Does my retired mother need to file a tax return?

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Some years ago, Mum was advised by an accountant that she no longer needed to submit a tax return – she is retired, with a full age pension and $10,000 in the bank. She now has $300,000 in super after selling the family home and moving into a care facility. She receives almost the full pension. The RAD is paid and she pays a monthly fee. We are receiving conflicting advice about whether she needs to submit a tax return. Your thoughts?

The withdrawals from super are not taxable and the age pension on its own won’t be enough to create a tax liability, so there is no need to lodge a tax return.

Once you retire and are receiving the pension, generally you no longer need to file a tax return.Credit: Dominic Lorrimer

I have recently retired and I’m considering moving most of my super into a pension account. I prefer not to put all of it in at once as I don’t need all the income at this point. My understanding is that I am only allowed to make one deposit into a pension account. Then, when I later want to deposit the remainder of my accumulation funds, I have to open another pension account to do so. I was told that I could then also potentially join the first pension account with the second one. Is this correct? Also, if I downsize my house, am I able to contribute the $300,000 on top of the $1.9 million limit in pension mode?

You cannot make contributions into an account in pension mode. To create the pension account you are allowed to use the Transfer Balance Cap (TBC), which is limited to $1.9 million if you have not transferred any money to pension mode before.

Once the $1.9 million TBC is reached, no further transfers to the pension account are allowed. This is complex and you will need to take expert advice. To make further transfers to pension mode your best option may be to open a separate pension account and use the balance of the TBC there if necessary. If you tried to amalgamate the two pension accounts, there could be issues with the make-up of the taxable and non-taxable components.

Your best strategy may be to make a once-only transfer to pension mode – the benefits of this would be that your money would be in a tax-free fund, but the drawback would be that you would have to draw a minimum pension each year. This should be a minor issue unless you have a large amount of income outside super. The downsizing contribution can be made into a super accumulation account irrespective of your age or superannuation fund balance.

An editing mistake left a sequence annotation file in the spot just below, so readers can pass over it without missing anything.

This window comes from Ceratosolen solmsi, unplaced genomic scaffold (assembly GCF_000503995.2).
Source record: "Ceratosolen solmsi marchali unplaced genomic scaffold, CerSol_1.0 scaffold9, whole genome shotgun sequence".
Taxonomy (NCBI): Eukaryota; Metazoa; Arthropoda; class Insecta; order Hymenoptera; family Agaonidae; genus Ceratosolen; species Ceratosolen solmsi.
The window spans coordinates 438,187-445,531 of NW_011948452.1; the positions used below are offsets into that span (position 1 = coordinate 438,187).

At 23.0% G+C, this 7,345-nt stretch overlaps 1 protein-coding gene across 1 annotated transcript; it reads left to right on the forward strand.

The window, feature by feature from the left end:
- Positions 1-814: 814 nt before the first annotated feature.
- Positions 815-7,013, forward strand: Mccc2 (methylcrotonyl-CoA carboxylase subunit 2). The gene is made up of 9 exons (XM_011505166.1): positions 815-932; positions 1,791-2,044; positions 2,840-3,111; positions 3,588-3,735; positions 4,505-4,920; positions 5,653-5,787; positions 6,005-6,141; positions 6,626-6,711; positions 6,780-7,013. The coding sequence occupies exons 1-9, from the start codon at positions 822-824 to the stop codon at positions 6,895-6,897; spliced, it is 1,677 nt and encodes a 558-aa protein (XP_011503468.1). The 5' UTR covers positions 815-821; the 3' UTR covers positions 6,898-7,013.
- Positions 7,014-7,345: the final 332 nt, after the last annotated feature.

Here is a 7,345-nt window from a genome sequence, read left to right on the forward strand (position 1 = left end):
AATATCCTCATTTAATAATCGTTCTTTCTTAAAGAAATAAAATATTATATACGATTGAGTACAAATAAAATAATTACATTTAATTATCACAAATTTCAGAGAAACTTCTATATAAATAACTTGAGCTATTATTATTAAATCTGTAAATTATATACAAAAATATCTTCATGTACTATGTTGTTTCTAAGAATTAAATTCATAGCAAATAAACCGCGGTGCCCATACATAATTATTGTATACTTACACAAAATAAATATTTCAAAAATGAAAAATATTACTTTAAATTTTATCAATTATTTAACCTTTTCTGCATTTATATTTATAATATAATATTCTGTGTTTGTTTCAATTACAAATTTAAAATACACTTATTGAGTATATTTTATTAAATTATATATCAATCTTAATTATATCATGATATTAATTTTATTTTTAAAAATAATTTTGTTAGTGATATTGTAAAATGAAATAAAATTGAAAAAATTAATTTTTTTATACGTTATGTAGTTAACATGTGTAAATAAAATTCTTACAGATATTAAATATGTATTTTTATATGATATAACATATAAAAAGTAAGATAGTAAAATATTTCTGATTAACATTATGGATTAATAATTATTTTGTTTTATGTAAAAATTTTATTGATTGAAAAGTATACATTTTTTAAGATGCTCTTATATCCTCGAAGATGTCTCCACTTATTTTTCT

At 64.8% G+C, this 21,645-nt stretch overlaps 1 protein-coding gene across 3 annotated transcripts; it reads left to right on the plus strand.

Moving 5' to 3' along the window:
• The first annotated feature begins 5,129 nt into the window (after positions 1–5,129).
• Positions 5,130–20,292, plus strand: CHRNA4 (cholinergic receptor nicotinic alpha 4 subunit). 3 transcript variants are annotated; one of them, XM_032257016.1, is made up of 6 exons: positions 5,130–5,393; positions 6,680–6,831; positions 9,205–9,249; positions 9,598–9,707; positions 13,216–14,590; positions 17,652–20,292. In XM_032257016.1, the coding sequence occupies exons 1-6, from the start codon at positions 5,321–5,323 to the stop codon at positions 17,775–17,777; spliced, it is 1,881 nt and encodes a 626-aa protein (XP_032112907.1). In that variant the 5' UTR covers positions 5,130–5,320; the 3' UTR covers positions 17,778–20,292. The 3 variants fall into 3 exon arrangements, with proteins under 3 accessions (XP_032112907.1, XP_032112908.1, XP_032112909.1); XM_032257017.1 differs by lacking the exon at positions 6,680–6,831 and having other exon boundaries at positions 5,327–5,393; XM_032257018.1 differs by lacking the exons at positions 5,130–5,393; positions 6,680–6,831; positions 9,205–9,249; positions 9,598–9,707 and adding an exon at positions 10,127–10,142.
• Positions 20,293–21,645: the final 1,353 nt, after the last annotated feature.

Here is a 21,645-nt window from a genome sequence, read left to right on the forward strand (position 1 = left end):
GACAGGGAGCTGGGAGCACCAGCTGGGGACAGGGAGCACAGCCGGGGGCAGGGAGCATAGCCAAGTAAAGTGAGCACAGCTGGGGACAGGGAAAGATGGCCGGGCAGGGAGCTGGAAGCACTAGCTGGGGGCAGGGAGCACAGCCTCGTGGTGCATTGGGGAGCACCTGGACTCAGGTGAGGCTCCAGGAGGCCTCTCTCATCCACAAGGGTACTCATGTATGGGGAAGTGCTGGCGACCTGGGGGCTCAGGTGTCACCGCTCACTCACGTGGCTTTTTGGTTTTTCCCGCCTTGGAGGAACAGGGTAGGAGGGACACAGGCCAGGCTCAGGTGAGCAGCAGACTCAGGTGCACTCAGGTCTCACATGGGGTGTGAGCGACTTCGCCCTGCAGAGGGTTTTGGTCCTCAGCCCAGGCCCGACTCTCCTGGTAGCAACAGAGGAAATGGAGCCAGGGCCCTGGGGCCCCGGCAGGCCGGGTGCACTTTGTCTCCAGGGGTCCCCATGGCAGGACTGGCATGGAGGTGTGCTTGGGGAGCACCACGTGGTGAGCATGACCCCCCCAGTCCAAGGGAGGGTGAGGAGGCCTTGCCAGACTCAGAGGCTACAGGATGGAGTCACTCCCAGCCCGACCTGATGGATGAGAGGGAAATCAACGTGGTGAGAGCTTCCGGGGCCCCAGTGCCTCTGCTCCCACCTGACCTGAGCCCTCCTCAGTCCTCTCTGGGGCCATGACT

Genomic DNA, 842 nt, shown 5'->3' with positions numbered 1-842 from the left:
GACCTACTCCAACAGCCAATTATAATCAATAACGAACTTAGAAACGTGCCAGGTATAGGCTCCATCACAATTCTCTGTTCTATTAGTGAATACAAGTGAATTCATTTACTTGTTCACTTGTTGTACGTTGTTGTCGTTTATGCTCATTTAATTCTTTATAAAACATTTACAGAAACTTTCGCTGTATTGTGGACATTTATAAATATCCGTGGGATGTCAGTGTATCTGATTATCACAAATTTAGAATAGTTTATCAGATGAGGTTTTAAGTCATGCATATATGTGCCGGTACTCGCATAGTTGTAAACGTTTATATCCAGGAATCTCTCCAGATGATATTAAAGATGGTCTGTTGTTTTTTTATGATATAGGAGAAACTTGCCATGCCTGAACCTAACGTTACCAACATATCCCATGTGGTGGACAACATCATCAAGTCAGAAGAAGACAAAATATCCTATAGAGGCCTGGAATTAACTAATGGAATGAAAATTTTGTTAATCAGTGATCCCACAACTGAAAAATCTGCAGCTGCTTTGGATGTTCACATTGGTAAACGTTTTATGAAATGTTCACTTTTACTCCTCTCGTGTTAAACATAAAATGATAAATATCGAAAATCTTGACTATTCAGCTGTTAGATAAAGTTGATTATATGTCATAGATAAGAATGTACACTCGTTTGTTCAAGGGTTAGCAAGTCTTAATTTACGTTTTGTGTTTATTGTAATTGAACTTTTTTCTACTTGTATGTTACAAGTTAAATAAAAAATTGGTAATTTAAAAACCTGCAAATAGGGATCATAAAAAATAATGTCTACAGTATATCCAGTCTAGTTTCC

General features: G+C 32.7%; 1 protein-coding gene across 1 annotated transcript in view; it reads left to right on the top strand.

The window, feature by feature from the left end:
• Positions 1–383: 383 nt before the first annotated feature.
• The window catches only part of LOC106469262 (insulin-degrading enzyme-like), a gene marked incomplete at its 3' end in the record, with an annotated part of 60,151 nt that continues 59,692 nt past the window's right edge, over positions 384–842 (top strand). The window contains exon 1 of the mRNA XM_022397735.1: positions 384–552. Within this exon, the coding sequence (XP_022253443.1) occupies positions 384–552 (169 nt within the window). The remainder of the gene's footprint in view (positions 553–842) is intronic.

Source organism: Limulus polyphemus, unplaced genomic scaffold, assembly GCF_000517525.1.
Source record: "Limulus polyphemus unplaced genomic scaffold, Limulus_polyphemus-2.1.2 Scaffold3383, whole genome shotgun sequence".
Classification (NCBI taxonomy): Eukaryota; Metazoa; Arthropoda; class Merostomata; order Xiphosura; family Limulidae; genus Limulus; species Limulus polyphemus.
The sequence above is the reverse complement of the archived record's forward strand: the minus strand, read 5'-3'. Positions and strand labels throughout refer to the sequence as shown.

My husband has retired and is turning 67 on June 3, 2024. He has been claiming super as a deduction for the past few years in his tax returns. When does the work test requirement for claiming super as a deduction kick in? Some super literature suggests it is his 67th birthday. If that’s the case, does it mean he cannot claim any super deduction in his 2023-2024 income tax return, or can the deduction be pro rata? I would greatly appreciate it if you can clarify this.

He can claim a tax deduction for contributions made up to his 67th birthday, which is only three weeks before June 30, so he’s got plenty of time to do it. The work test will apply for claiming a tax deduction for contributions made after turning age 67. Just keep in mind contributions are limited to $27,500 a year, including employer contributions unless he has catch-up contributions available.

My husband had shares in CBA given to him many years ago. They are in his name only. If he were to pass away before me, are shares treated differently to cash in the bank? We have prepared our wills. We would appreciate your comments.

Assets such as shares and property are treated quite differently from cash as they are subject to capital gains tax (CGT). The good news is that death does not trigger CGT, so no liability is incurred until the beneficiary disposes of the asset, at which time they take over the base cost of the deceased.

If any of the shares are pre-September 20, 1985, when CGT came in, the beneficiary who will acquire them does so at market value at the date of death of the deceased. As the shares are in your husband’s name, if he were to pass away, the shares will form part of his estate and will be dealt with by his will.

Noel Whittaker is the author of Retirement Made Simple and other books on personal finance. Email: [email protected]

  • Advice given in this article is general in nature and is not intended to influence readers’ decisions about investing or financial products. They should always seek their own professional advice that takes into account their own personal circumstances before making any financial decisions.

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